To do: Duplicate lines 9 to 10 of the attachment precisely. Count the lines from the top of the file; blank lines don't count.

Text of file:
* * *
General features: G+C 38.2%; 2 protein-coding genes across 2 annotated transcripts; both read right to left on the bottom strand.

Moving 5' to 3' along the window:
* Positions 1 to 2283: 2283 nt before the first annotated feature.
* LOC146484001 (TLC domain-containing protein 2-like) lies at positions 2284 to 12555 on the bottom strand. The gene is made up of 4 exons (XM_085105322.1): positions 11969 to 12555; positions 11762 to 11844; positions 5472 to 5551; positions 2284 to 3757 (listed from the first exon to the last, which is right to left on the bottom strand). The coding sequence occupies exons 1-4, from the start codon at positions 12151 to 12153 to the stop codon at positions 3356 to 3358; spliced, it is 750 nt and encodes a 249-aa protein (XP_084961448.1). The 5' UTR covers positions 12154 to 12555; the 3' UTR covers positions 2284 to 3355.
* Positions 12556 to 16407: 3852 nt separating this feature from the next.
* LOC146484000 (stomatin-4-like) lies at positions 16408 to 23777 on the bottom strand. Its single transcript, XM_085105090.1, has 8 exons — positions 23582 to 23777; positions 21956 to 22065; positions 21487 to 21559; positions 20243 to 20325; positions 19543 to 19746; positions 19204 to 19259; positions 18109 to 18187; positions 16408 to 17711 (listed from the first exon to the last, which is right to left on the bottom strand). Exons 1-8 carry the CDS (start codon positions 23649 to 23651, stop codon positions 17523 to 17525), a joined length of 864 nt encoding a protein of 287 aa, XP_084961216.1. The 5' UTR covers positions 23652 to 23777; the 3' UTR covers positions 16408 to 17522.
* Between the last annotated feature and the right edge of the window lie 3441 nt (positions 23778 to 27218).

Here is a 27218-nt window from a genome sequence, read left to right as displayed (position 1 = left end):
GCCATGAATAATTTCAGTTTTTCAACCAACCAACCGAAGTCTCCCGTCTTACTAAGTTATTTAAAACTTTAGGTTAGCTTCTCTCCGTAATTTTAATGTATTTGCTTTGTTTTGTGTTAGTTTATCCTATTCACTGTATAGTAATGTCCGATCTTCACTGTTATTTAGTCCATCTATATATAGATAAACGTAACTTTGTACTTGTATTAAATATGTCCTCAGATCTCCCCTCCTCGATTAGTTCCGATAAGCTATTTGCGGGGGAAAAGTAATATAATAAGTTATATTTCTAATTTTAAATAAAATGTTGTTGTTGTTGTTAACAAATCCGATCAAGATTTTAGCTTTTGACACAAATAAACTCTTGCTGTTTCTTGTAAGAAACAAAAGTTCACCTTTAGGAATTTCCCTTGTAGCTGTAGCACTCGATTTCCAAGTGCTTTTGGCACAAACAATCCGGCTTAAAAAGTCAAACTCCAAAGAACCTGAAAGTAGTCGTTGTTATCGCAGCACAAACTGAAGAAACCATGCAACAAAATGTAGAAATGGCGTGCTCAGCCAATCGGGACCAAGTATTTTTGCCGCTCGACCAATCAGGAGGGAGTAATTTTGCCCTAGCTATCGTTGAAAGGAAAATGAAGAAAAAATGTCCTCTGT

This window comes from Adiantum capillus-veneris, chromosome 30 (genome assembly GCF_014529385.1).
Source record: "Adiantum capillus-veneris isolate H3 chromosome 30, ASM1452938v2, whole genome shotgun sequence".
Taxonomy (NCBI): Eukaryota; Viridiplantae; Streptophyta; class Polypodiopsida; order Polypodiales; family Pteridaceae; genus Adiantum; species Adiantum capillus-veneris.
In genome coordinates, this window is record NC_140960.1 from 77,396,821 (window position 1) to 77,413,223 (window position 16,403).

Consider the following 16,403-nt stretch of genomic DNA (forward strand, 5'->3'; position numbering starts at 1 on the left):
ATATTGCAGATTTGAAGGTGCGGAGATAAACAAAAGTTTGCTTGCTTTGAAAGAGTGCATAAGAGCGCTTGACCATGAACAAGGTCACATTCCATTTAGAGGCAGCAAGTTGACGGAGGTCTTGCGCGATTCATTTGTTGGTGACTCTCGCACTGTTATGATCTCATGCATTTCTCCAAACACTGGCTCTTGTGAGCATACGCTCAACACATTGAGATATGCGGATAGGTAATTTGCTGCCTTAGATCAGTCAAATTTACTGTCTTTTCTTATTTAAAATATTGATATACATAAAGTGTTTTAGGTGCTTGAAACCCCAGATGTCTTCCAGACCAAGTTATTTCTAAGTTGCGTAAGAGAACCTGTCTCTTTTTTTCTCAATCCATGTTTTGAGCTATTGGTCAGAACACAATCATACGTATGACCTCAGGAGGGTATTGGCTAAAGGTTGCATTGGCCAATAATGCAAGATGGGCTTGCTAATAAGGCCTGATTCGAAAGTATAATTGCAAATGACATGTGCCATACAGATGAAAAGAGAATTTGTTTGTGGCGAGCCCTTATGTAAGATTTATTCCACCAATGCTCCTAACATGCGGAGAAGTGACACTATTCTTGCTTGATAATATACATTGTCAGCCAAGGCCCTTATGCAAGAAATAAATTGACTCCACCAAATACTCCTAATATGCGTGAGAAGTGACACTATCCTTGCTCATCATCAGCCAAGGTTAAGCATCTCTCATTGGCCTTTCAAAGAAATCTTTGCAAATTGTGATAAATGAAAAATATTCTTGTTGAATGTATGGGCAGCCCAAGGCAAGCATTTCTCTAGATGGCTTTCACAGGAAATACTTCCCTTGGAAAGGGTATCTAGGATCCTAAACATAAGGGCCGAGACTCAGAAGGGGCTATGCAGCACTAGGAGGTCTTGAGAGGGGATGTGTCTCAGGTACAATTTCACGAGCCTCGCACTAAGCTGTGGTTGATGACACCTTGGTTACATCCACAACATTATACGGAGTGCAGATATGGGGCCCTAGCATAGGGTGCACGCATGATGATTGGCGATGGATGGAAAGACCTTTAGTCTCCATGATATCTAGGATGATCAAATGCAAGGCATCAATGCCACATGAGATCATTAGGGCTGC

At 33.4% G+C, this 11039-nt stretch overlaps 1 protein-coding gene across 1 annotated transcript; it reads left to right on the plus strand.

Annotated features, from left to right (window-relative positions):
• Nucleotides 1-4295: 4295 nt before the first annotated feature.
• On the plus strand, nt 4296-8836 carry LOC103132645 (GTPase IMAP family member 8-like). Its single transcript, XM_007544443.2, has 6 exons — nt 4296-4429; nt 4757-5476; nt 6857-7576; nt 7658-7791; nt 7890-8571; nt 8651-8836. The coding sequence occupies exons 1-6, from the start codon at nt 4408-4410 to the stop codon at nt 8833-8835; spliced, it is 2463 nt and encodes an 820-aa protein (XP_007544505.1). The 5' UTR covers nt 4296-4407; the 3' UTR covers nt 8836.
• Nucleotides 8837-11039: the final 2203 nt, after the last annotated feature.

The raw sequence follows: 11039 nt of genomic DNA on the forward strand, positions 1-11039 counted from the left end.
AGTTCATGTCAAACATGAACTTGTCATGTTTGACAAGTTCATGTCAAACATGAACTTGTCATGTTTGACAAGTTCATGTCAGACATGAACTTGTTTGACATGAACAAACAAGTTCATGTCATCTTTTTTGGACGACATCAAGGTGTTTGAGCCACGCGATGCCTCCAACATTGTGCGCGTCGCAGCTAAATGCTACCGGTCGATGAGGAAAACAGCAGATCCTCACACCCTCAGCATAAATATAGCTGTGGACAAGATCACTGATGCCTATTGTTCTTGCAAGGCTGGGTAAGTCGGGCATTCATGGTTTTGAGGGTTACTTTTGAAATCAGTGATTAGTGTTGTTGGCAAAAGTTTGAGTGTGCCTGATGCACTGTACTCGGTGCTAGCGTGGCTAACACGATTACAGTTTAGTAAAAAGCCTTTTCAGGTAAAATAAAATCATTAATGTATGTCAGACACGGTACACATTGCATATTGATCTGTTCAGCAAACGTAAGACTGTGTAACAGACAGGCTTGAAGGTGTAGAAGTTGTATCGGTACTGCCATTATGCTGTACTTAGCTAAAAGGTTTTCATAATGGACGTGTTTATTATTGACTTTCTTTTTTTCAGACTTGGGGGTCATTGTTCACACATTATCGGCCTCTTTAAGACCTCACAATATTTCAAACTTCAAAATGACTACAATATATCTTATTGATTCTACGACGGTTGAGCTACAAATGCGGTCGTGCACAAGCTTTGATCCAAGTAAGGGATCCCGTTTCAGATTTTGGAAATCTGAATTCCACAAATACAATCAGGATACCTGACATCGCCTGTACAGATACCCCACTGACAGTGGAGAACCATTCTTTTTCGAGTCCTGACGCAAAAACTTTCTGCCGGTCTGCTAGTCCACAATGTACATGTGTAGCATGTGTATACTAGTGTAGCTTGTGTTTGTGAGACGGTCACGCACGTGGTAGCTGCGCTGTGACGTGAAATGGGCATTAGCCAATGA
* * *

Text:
GCCATGAATAATTTCAGTTTTTCAACCAACCAACCGAAGTCTCCCGTCTTACTAAGTTATTTAAAACTTTAGGTTAGCTTCTCTCCGTAATTTTAATGTATTTGCTTTGTTTTGTGTTAGTTTATCCTATTCACTGTATAGTAATGTCCGATCTTCACTGTTATTTAGTCCATCTATATATAGATAAACGTAACTTTGTACTTGTATTAAATATGTCCTCAGATCTCCCCTCCTCGATTAGTTCCGATAAGCTATTTGCGGGGGAAAAGTAATATAATAAGTTATATTTCTAATTTTAAATAAAATGTTGTTGTTGTTGTTAACAAATCCGATCAAGATTTTAGCTTTTGACACAAATAAACTCTTGCTGTTTCTTGTAAGAAACAAAAGTTCACCTTTAGGAATTTCCCTTGTAGCTGTAGCACTCGATTTCCAAGTGCTTTTGGCACAAACAATCCGGCTTAAAAAGTCAAACTCCAAAGAACCTGAAAGTAGTCGTTGTTATCGCAGCACAAACTGAAGAAACCATGCAACAAAATGTAGAAATGGCGTGCTCAGCCAATCGGGACCAAGTATTTTTGCCGCTCGACCAATCAGGAGGGAGTAATTTTGCCCTAGCTATCGTTGAAAGGAAAATGAAGAAAAAATGTCCTCTGT

This window comes from Adiantum capillus-veneris, chromosome 30 (genome assembly GCF_014529385.1).